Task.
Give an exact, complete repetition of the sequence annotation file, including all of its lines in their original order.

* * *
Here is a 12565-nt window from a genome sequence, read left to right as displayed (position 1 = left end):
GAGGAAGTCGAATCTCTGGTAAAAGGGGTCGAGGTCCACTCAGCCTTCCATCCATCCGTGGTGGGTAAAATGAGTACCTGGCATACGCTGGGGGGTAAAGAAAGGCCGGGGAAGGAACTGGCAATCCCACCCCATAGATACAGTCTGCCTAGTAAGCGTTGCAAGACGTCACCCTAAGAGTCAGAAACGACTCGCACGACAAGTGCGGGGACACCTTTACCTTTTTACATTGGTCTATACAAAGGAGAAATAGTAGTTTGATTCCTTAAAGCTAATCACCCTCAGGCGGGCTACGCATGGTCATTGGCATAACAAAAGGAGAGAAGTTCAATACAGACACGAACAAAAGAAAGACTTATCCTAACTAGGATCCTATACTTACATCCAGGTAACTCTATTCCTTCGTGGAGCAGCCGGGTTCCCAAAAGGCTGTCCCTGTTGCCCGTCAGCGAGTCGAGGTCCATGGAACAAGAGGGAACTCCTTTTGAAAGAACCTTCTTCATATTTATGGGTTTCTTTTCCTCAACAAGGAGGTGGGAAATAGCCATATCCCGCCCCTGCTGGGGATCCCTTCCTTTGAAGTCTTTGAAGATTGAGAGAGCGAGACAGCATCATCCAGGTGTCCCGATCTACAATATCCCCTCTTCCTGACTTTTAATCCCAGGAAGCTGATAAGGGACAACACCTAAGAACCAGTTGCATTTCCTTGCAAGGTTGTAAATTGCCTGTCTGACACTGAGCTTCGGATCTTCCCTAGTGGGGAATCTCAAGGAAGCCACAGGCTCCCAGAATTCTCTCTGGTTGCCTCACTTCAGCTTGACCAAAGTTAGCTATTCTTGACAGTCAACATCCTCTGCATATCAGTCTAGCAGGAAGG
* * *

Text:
Here is a 12565-nt window from a genome sequence, read left to right as displayed (position 1 = left end):
GAGGAAGTCGAATCTCTGGTAAAAGGGGTCGAGGTCCACTCAGCCTTCCATCCATCCGTGGTGGGTAAAATGAGTACCTGGCATACGCTGGGGGGTAAAGAAAGGCCGGGGAAGGAACTGGCAATCCCACCCCATAGATACAGTCTGCCTAGTAAGCGTTGCAAGACGTCACCCTAAGAGTCAGAAACGACTCGCACGACAAGTGCGGGGACACCTTTACCTTTTTACATTGGTCTATACAAAGGAGAAATAGTAGTTTGATTCCTTAAAGCTAATCACCCTCAGGCGGGCTACGCATGGTCATTGGCATAACAAAAGGAGAGAAGTTCAATACAGACACGAACAAAAGAAAGACTTATCCTAACTAGGATCCTATACTTACATCCAGGTAACTCTATTCCTTCGTGGAGCAGCCGGGTTCCCAAAAGGCTGTCCCTGTTGCCCGTCAGCGAGTCGAGGTCCATGGAACAAGAGGGAACTCCTTTTGAAAGAACCTTCTTCATATTTATGGGTTTCTTTTCCTCAACAAGGAGGTGGGAAATAGCCATATCCCGCCCCTGCTGGGGATCCCTTCCTTTGAAGTCTTTGAAGATTGAGAGAGCGAGACAGCATCATCCAGGTGTCCCGATCTACAATATCCCCTCTTCCTGACTTTTAATCCCAGGAAGCTGATAAGGGACAACACCTAAGAACCAGTTGCATTTCCTTGCAAGGTTGTAAATTGCCTGTCTGACACTGAGCTTCGGATCTTCCCTAGTGGGGAATCTCAAGGAAGCCACAGGCTCCCAGAATTCTCTCTGGTTGCCTCACTTCAGCTTGACCAAAGTTAGCTATTCTTGACAGTCAACATCCTCTGCATATCAGTCTAGCAGGAAGG